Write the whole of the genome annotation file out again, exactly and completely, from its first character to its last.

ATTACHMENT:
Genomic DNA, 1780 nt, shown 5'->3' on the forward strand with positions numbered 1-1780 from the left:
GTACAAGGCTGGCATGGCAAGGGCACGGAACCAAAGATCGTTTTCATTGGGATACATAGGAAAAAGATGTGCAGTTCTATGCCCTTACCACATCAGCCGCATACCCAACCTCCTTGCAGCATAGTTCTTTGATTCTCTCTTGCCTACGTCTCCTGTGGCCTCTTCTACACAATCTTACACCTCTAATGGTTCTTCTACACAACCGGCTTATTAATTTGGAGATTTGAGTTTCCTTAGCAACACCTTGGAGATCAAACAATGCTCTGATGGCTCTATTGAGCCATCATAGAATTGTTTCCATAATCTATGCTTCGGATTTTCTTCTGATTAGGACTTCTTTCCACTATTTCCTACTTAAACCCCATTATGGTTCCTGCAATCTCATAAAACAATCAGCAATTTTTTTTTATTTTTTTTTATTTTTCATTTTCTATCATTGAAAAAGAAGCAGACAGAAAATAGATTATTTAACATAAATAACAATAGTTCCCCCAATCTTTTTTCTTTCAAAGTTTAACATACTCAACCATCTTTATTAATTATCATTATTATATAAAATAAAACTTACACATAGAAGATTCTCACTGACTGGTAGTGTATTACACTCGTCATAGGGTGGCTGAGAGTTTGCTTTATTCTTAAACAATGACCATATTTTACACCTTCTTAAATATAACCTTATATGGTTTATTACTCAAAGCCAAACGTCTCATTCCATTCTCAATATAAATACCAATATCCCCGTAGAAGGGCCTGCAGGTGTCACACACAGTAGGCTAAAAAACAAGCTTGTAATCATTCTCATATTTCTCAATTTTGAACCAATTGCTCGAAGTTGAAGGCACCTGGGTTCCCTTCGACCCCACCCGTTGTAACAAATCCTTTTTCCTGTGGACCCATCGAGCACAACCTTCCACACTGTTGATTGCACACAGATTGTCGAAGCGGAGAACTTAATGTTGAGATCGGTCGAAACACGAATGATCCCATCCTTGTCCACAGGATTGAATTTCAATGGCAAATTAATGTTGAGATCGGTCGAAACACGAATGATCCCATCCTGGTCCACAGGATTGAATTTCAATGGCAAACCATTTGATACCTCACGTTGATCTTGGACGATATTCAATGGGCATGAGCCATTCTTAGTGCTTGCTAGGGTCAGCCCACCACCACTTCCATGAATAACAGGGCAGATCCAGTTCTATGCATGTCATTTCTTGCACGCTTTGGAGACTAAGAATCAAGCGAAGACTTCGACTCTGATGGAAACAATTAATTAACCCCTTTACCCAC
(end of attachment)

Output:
Genomic DNA, 1780 nt, shown 5'->3' on the forward strand with positions numbered 1-1780 from the left:
GTACAAGGCTGGCATGGCAAGGGCACGGAACCAAAGATCGTTTTCATTGGGATACATAGGAAAAAGATGTGCAGTTCTATGCCCTTACCACATCAGCCGCATACCCAACCTCCTTGCAGCATAGTTCTTTGATTCTCTCTTGCCTACGTCTCCTGTGGCCTCTTCTACACAATCTTACACCTCTAATGGTTCTTCTACACAACCGGCTTATTAATTTGGAGATTTGAGTTTCCTTAGCAACACCTTGGAGATCAAACAATGCTCTGATGGCTCTATTGAGCCATCATAGAATTGTTTCCATAATCTATGCTTCGGATTTTCTTCTGATTAGGACTTCTTTCCACTATTTCCTACTTAAACCCCATTATGGTTCCTGCAATCTCATAAAACAATCAGCAATTTTTTTTTATTTTTTTTTATTTTTCATTTTCTATCATTGAAAAAGAAGCAGACAGAAAATAGATTATTTAACATAAATAACAATAGTTCCCCCAATCTTTTTTCTTTCAAAGTTTAACATACTCAACCATCTTTATTAATTATCATTATTATATAAAATAAAACTTACACATAGAAGATTCTCACTGACTGGTAGTGTATTACACTCGTCATAGGGTGGCTGAGAGTTTGCTTTATTCTTAAACAATGACCATATTTTACACCTTCTTAAATATAACCTTATATGGTTTATTACTCAAAGCCAAACGTCTCATTCCATTCTCAATATAAATACCAATATCCCCGTAGAAGGGCCTGCAGGTGTCACACACAGTAGGCTAAAAAACAAGCTTGTAATCATTCTCATATTTCTCAATTTTGAACCAATTGCTCGAAGTTGAAGGCACCTGGGTTCCCTTCGACCCCACCCGTTGTAACAAATCCTTTTTCCTGTGGACCCATCGAGCACAACCTTCCACACTGTTGATTGCACACAGATTGTCGAAGCGGAGAACTTAATGTTGAGATCGGTCGAAACACGAATGATCCCATCCTTGTCCACAGGATTGAATTTCAATGGCAAATTAATGTTGAGATCGGTCGAAACACGAATGATCCCATCCTGGTCCACAGGATTGAATTTCAATGGCAAACCATTTGATACCTCACGTTGATCTTGGACGATATTCAATGGGCATGAGCCATTCTTAGTGCTTGCTAGGGTCAGCCCACCACCACTTCCATGAATAACAGGGCAGATCCAGTTCTATGCATGTCATTTCTTGCACGCTTTGGAGACTAAGAATCAAGCGAAGACTTCGACTCTGATGGAAACAATTAATTAACCCCTTTACCCAC